“Civilians from minority ethnic groups suffer appalling violations and abuses, including war crimes, at the hands of Myanmar’s military and ethnic armed groups in the country’s Kachin and the northern Shan states,” says an Amnesty International report based on three recent trips to the conflict area.
According to various estimates, somewhere between 70,000 to 90,000 Rohingya Muslims have been displaced or have fled to Bangladesh in recent years. This isn't the first time in their history, however. In the late 1970s and early 1990s, hundreds of thousands fled violence in Myanmar. Reportedly, more than 500,000 Rohingya are now living mostly in Bangladesh and in other countries such as Malaysia, Pakistan, Saudi Arabia and other Middle Eastern countries.
How did the violations start?
Myanmar — then known as Burma — lived under British colonial rule until 1948. After several periods of intense civil war, in 1962 General Ne Win staged a coup and solidified his position as Burma's military dictator. Any kind of opposition movement were not allowed for decades. Muslim minority, living in the northwest Rakhine state, was particularly affected by the dictatorship’s heavy hand. In 1989, the military junta decided to change the country's name to Myanmar.
Rohingya Muslims living in Myanmar have never been given their rights and have been either ignored, not accepted as proper citizens or forced to flee by the government or Buddhist gangs.
In June 2012, ten Muslim pilgrims travelling through the Toungup town of Rakhine were pulled from a bus by a Buddhist mob and murdered. They were accused by the angry mob of murdering a Buddhist woman. The nightmare had begun for the Muslim minority again.
The Myanmar regime has for decades never accepted the Rohingya as citizens, leaving them without any rights, government services or even identity documents. And now they find themselves on the receiving end of a brutal crackdown in response to some small incidents of opposition to the regime. With houses, barns and villages being burned, thousands have been forced to flee; and there are many reports of the elderly and children being murdered.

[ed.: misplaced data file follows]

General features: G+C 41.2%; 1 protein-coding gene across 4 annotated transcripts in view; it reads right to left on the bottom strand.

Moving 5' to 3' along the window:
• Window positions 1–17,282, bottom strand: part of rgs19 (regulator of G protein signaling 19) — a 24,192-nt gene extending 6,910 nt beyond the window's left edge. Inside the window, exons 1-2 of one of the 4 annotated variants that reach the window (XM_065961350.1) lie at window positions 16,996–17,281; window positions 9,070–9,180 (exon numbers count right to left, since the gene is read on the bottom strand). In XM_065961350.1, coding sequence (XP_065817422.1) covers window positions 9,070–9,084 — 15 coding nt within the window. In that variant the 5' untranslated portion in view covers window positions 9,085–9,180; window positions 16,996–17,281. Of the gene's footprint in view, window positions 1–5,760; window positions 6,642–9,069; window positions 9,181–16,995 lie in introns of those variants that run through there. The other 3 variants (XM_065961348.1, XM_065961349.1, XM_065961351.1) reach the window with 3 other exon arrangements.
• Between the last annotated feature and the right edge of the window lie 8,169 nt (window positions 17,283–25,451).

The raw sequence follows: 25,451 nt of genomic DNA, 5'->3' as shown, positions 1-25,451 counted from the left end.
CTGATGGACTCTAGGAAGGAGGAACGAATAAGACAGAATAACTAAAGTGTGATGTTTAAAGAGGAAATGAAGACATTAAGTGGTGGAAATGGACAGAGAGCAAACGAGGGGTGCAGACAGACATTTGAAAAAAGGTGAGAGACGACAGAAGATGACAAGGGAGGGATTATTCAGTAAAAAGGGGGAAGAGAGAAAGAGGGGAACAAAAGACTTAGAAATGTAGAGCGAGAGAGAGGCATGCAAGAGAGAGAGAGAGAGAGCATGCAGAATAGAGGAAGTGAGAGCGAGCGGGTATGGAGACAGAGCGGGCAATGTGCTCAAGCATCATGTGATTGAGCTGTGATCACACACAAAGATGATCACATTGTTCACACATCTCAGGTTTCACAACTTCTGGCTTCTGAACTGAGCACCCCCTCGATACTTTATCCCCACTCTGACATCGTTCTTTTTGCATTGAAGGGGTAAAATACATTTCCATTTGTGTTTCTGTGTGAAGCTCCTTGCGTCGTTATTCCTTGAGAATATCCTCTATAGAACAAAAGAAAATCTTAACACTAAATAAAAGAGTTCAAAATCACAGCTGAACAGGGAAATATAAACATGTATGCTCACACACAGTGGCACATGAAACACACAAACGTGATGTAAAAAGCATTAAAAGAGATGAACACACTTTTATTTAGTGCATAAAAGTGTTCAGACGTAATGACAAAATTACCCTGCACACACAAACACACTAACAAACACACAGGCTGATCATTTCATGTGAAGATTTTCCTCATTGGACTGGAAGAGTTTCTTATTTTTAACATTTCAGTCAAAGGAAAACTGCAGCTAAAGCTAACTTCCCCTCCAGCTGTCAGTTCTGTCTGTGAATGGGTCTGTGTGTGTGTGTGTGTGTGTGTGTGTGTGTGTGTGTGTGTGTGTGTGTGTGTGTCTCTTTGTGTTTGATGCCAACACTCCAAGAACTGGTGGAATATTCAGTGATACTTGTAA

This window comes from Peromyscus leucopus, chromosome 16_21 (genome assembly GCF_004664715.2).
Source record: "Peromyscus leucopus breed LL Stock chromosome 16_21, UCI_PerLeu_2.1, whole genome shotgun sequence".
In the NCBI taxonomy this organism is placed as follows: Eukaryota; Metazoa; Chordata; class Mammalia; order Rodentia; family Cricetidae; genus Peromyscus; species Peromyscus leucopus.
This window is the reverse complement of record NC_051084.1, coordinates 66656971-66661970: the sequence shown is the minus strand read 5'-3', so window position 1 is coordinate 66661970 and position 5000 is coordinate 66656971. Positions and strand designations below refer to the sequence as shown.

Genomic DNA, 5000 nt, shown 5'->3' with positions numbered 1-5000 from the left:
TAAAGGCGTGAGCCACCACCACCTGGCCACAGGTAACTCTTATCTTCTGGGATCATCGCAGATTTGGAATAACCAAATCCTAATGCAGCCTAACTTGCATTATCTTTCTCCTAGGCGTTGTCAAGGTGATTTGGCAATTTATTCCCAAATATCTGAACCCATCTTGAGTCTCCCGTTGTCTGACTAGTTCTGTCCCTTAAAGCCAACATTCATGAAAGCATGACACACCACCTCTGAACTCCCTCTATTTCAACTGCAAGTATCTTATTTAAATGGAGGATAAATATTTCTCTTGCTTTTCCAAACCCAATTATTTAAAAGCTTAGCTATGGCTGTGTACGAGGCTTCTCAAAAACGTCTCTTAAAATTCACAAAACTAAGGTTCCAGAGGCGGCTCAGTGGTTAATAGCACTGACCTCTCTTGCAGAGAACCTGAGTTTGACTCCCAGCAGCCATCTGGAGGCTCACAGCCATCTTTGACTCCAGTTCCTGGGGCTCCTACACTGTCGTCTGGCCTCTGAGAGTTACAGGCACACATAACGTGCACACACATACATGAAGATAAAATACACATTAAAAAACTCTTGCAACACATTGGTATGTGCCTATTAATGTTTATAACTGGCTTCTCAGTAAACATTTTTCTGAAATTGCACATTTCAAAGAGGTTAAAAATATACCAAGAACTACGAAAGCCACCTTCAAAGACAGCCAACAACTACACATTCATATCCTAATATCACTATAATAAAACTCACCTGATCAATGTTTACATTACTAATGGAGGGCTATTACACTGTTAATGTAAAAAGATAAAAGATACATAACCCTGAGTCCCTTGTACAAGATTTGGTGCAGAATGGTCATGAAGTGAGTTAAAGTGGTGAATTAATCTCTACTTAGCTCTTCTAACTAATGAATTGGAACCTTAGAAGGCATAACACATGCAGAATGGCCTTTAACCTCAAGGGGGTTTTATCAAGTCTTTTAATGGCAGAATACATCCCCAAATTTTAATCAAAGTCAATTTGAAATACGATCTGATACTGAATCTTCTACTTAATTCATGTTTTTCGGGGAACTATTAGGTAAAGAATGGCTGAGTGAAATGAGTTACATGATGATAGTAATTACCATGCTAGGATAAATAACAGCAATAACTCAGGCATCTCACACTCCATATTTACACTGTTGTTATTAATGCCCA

Lack of investigation
The United States called on Myanmar last month to allow a UN fact-finding mission to investigate the allegations of killings, rape and torture by security forces against Rohingya Muslims in Myanmar’s Rakhine state. The call for an investigation wasn't accepted.
The de facto leader of Myanmar’s civilian government, Aung San Suu Kyi, and its foreign minister have rejected the allegations and opposed the UN Human Rights Council mission.
“It's important that the Burmese government allow this fact-finding mission to do its job,” said Nikki Haley, the US ambassador to the UN in New York.
In every minor incident, the number of killed civilians is believed to be in double digits, but due to no investigations being conducted the exact number is not known by the international community.
Turkey’s call for action
Turkey's President Recep Tayyip Erdogan condemned the violence towards the Rohingya on several occasions and urged UN Secretary-General Antonio Guterres to put pressure on Myanmar’s government over violence in Rakhine state.
As Muslims around the globe prepare to mark the Eid al Adha holiday on Friday, President Erdogan called on the Muslim world to intensify its efforts to help persecuted Rohingya Muslims in Myanmar, reaching out to his Mauritanian, Pakistani, Iranian and Qatari counterparts on Thursday.